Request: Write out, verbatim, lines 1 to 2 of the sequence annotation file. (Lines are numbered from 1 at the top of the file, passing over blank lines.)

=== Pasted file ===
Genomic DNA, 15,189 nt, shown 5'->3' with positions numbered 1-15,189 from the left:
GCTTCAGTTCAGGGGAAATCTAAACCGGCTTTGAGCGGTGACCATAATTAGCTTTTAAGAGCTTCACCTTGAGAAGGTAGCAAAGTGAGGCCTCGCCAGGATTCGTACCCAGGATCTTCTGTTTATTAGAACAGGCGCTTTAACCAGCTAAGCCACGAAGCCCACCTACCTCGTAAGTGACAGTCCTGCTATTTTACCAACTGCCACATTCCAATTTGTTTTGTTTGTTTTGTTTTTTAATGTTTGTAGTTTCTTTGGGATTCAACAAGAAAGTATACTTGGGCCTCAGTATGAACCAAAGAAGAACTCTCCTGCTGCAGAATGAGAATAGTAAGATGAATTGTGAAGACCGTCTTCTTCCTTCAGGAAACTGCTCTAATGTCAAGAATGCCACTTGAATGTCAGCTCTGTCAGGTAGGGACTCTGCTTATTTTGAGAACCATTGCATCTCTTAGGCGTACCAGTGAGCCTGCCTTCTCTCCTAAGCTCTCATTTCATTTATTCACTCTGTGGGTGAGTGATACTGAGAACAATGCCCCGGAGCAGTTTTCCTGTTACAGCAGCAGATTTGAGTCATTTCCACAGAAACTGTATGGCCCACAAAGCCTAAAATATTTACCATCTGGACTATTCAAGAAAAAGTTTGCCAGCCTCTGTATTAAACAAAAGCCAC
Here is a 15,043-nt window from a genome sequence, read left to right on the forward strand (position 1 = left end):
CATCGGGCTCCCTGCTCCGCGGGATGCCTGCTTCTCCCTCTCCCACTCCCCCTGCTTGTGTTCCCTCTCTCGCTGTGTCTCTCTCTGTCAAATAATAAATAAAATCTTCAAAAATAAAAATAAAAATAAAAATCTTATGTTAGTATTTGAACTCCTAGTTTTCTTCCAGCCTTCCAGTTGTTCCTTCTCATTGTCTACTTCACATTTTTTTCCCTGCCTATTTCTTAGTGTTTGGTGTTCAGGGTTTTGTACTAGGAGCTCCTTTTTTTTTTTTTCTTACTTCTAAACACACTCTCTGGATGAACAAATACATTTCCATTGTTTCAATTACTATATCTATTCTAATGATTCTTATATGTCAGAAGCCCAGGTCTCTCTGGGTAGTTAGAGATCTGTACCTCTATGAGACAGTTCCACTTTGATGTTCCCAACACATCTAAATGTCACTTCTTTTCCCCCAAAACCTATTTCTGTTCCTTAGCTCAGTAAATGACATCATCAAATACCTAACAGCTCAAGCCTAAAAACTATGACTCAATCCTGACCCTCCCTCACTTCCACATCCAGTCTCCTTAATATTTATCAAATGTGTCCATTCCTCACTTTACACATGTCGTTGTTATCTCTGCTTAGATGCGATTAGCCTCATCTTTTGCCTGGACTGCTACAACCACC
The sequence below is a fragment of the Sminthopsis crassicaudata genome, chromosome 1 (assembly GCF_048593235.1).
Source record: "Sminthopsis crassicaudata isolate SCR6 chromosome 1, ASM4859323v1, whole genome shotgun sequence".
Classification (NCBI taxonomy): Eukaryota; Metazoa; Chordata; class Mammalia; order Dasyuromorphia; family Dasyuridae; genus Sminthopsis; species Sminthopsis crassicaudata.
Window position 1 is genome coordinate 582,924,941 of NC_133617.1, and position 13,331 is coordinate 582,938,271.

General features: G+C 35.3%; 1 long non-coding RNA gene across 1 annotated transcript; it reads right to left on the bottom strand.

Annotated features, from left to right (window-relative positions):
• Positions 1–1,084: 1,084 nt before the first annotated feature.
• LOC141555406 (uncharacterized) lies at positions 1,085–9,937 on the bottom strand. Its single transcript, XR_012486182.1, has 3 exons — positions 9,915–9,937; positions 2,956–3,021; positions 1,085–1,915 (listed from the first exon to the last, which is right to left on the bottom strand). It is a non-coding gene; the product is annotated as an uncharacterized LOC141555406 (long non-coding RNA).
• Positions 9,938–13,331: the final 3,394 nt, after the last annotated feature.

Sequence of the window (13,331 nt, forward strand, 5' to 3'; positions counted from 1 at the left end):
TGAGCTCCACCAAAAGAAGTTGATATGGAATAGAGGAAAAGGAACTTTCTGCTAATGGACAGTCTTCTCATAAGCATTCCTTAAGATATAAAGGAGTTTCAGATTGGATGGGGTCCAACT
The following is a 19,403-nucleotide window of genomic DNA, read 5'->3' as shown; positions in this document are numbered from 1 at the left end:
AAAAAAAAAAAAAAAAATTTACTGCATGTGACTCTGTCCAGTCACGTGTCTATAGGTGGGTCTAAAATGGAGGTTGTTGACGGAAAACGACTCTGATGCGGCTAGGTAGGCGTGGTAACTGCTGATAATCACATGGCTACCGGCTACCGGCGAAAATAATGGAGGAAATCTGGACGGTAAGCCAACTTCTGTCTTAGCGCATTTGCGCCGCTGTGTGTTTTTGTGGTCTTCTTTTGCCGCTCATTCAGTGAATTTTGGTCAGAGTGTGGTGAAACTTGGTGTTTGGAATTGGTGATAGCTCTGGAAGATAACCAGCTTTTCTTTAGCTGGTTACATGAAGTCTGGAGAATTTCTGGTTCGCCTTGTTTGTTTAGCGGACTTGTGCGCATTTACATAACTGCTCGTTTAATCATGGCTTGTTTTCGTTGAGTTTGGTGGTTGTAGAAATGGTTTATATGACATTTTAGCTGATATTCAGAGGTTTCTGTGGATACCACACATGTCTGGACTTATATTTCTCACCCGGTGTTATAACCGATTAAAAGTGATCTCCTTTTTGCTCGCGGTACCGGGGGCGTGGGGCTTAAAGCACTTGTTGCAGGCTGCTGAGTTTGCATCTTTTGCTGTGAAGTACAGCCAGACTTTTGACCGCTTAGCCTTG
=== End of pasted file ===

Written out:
Genomic DNA, 15,189 nt, shown 5'->3' with positions numbered 1-15,189 from the left:
GCTTCAGTTCAGGGGAAATCTAAACCGGCTTTGAGCGGTGACCATAATTAGCTTTTAAGAGCTTCACCTTGAGAAGGTAGCAAAGTGAGGCCTCGCCAGGATTCGTACCCAGGATCTTCTGTTTATTAGAACAGGCGCTTTAACCAGCTAAGCCACGAAGCCCACCTACCTCGTAAGTGACAGTCCTGCTATTTTACCAACTGCCACATTCCAATTTGTTTTGTTTGTTTTGTTTTTTAATGTTTGTAGTTTCTTTGGGATTCAACAAGAAAGTATACTTGGGCCTCAGTATGAACCAAAGAAGAACTCTCCTGCTGCAGAATGAGAATAGTAAGATGAATTGTGAAGACCGTCTTCTTCCTTCAGGAAACTGCTCTAATGTCAAGAATGCCACTTGAATGTCAGCTCTGTCAGGTAGGGACTCTGCTTATTTTGAGAACCATTGCATCTCTTAGGCGTACCAGTGAGCCTGCCTTCTCTCCTAAGCTCTCATTTCATTTATTCACTCTGTGGGTGAGTGATACTGAGAACAATGCCCCGGAGCAGTTTTCCTGTTACAGCAGCAGATTTGAGTCATTTCCACAGAAACTGTATGGCCCACAAAGCCTAAAATATTTACCATCTGGACTATTCAAGAAAAAGTTTGCCAGCCTCTGTATTAAACAAAAGCCAC